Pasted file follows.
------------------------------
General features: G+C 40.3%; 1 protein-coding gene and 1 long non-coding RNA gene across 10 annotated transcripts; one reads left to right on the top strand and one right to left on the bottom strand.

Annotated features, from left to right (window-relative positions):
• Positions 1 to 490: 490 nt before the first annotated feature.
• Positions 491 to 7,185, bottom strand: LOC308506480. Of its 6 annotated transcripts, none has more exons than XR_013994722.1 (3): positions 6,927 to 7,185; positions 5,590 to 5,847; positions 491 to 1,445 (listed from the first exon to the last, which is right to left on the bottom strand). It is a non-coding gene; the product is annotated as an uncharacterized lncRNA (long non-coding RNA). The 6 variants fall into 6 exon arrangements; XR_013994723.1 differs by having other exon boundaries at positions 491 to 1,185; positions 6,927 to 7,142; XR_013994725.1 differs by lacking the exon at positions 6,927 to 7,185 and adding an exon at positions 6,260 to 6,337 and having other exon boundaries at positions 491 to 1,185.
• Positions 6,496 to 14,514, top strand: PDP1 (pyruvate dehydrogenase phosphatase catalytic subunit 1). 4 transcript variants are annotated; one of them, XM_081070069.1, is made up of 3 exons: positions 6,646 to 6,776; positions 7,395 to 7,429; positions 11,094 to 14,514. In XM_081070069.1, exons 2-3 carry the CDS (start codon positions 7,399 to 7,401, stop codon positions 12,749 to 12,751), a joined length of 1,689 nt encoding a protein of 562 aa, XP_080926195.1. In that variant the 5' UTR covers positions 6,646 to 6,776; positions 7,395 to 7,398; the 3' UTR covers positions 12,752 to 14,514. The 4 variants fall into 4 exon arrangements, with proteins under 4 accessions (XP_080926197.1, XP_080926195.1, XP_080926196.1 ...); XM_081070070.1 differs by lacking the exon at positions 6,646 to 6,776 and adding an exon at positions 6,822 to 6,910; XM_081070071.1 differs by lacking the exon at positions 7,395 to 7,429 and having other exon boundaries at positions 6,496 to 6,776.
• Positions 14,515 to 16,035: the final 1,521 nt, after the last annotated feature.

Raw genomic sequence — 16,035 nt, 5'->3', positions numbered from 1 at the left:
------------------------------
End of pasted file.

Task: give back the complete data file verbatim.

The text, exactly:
General features: G+C 40.3%; 1 protein-coding gene and 1 long non-coding RNA gene across 10 annotated transcripts; one reads left to right on the top strand and one right to left on the bottom strand.

Annotated features, from left to right (window-relative positions):
• Positions 1 to 490: 490 nt before the first annotated feature.
• Positions 491 to 7,185, bottom strand: LOC308506480. Of its 6 annotated transcripts, none has more exons than XR_013994722.1 (3): positions 6,927 to 7,185; positions 5,590 to 5,847; positions 491 to 1,445 (listed from the first exon to the last, which is right to left on the bottom strand). It is a non-coding gene; the product is annotated as an uncharacterized lncRNA (long non-coding RNA). The 6 variants fall into 6 exon arrangements; XR_013994723.1 differs by having other exon boundaries at positions 491 to 1,185; positions 6,927 to 7,142; XR_013994725.1 differs by lacking the exon at positions 6,927 to 7,185 and adding an exon at positions 6,260 to 6,337 and having other exon boundaries at positions 491 to 1,185.
• Positions 6,496 to 14,514, top strand: PDP1 (pyruvate dehydrogenase phosphatase catalytic subunit 1). 4 transcript variants are annotated; one of them, XM_081070069.1, is made up of 3 exons: positions 6,646 to 6,776; positions 7,395 to 7,429; positions 11,094 to 14,514. In XM_081070069.1, exons 2-3 carry the CDS (start codon positions 7,399 to 7,401, stop codon positions 12,749 to 12,751), a joined length of 1,689 nt encoding a protein of 562 aa, XP_080926195.1. In that variant the 5' UTR covers positions 6,646 to 6,776; positions 7,395 to 7,398; the 3' UTR covers positions 12,752 to 14,514. The 4 variants fall into 4 exon arrangements, with proteins under 4 accessions (XP_080926197.1, XP_080926195.1, XP_080926196.1 ...); XM_081070070.1 differs by lacking the exon at positions 6,646 to 6,776 and adding an exon at positions 6,822 to 6,910; XM_081070071.1 differs by lacking the exon at positions 7,395 to 7,429 and having other exon boundaries at positions 6,496 to 6,776.
• Positions 14,515 to 16,035: the final 1,521 nt, after the last annotated feature.

Raw genomic sequence — 16,035 nt, 5'->3', positions numbered from 1 at the left: